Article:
This was written for a class about how we construct women's history.
Identity is a multi-faceted concept that scholarship has recently begun to explore. Gender identity plays an important role in both the slave narrative The Bondwoman’s Narrative and the documentary Rebel, as the respective protagonists Hannah Crafts and Loreta Janeta Velazquez complicate their womanhood by cross-dressing as men. Both women unapologetically blur their gender identities by wearing men’s clothing in order to achieve their respective goals and solve their mutual “problem” of being women, but differ in their ideological reasons for doing so.
Hannah and Loreta both don male garb in order to affect a desired outcome. After Hannah’s masters force her to work in the fields and get married, she runs away clothed in “a suit of male apparel” (Crafts 216). Dressing as a man obscures her true identity as a woman, keeping the people she encounters from suspecting that she is the runaway her masters are searching for (Crafts 218-219). Loreta also masquerades as male, but for a strikingly different reason: to serve in the Confederate army. She successfully enlists after her husband and children die, but she is only able to do so because she hides her feminine identity; when she finally is discovered, she is forced out of active combat.
Both recorded their unusual modes of dress without giving excuses for their conduct. Hannah simply says that she saw the men’s clothes and felt they would “answer my purpose admirably” (Crafts 216). Considering that she stresses being a good Christian several times in the narrative, it is interesting that she does not hesitate from wearing men’s clothes, even though such dress would have been considered immodest by nineteenth century religious and social standards. It is less surprising that Loreta proudly talks about her cross-dressing, as this behavior evidences her patriotism. Her willingness to pretend that she is a man just proves how strongly she loves and desires to serve her adopted country. Ironically, dressing as a man helps Loreta assimilate into American culture, allowing a Cuban-American woman immigrant to pass as a white American-born man.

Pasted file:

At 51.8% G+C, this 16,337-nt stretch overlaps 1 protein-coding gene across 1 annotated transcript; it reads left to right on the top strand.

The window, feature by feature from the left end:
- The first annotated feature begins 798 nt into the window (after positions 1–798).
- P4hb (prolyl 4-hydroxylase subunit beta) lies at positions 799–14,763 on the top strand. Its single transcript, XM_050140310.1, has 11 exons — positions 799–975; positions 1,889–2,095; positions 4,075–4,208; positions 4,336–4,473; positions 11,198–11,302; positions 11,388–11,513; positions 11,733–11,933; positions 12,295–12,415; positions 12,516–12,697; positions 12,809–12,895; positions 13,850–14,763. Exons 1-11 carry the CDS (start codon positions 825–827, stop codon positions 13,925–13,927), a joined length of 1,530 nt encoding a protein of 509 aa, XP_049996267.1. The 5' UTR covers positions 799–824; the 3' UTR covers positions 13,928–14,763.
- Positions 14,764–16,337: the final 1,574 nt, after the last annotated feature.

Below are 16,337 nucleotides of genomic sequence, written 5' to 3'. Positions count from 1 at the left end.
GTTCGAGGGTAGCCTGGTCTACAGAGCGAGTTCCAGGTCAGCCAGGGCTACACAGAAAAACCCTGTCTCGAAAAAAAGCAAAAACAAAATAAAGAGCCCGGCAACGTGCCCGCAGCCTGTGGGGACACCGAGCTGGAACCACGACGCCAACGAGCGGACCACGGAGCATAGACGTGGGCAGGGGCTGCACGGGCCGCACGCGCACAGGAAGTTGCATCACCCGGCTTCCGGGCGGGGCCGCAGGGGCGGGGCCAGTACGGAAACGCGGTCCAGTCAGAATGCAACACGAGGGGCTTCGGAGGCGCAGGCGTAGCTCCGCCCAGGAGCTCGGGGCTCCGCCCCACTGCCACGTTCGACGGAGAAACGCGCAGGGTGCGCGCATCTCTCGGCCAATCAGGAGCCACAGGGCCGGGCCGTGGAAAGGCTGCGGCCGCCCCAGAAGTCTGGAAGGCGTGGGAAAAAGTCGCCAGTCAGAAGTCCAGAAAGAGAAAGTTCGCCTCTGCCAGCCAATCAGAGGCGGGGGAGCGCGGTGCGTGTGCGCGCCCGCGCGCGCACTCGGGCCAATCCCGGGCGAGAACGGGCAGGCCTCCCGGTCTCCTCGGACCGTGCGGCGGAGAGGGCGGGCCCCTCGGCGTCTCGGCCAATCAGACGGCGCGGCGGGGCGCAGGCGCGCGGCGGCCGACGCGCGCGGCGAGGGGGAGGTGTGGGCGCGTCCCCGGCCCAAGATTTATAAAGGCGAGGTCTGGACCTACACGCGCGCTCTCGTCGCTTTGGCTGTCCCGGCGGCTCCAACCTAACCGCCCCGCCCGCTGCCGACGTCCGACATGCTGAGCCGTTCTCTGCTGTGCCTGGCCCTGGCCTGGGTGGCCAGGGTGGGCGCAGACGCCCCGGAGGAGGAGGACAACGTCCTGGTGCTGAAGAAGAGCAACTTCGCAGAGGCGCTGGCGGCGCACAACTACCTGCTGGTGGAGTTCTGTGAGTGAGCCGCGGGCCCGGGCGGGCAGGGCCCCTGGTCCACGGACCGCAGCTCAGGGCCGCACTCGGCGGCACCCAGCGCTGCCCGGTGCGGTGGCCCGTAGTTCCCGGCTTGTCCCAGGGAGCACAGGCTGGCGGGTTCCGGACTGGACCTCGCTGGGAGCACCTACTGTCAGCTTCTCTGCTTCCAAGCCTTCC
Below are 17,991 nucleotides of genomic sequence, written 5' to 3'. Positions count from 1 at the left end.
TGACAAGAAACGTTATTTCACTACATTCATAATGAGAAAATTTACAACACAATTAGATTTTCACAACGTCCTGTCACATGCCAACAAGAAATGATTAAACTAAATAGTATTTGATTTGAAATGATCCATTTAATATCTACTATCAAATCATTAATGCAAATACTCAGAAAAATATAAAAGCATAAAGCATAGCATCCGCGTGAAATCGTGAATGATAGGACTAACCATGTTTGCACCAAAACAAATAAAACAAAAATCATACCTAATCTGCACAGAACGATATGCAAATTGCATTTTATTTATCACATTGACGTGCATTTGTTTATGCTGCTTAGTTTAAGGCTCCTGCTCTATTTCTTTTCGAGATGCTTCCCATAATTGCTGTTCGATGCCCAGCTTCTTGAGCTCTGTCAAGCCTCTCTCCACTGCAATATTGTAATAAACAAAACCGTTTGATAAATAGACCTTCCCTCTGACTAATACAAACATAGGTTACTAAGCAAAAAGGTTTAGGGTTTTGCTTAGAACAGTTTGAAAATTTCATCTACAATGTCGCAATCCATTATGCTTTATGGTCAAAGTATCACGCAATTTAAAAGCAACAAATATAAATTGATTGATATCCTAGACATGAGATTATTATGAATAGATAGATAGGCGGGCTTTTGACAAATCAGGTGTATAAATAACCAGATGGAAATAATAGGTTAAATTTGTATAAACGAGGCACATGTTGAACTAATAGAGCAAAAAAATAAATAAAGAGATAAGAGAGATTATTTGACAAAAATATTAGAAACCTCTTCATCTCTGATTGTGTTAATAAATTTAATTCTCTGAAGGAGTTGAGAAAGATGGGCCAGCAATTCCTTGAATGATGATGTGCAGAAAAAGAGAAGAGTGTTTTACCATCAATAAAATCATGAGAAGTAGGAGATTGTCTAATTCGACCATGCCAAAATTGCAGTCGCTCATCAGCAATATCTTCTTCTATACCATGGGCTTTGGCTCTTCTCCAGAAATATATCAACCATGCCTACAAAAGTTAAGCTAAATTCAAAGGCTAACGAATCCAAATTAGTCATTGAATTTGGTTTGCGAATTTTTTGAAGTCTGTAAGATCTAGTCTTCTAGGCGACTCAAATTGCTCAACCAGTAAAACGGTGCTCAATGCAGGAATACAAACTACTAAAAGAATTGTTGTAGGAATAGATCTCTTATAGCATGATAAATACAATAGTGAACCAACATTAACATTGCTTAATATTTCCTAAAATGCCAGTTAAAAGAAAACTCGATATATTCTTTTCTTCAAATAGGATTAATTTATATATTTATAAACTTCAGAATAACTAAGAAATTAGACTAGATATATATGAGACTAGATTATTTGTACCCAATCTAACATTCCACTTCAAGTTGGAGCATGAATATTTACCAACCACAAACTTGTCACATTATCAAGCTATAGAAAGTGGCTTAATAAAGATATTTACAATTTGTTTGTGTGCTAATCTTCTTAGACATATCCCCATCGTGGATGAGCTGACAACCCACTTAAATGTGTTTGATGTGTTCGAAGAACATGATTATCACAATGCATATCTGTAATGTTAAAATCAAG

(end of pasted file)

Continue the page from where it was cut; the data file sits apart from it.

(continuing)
Hannah and Loreta’s cross-dressing behaviors are not entirely similar to each other: while Hannah dresses as a man to subvert the system of slavery, Loreta does so to bolster it as an institution. It is interesting to note this stark contrast in the two women’s motivations for the same non-socially sanctioned behavior. Considering Loreta’s higher social status and Hannah’s history as a slave, it’s unsurprising that the two disagree about slavery despite coming from the South.
Both Hannah and Loreta considered their identities as women problematic: Hannah believed that she would be more easily identified if she went on the run presenting a female gender identity, and Loreta knew that she would be barred from joining the army as a woman. They overcame the “problem” of being women by cross-dressing and passing as male, thereby taking agency in a world where they were disenfranchised due to their sex, minority race, and in Hannah’s case, social status. Although the two women come from very different backgrounds, both were drawn to cross-dressing for various reasons, boldly doing whatever it took to accomplish their aims.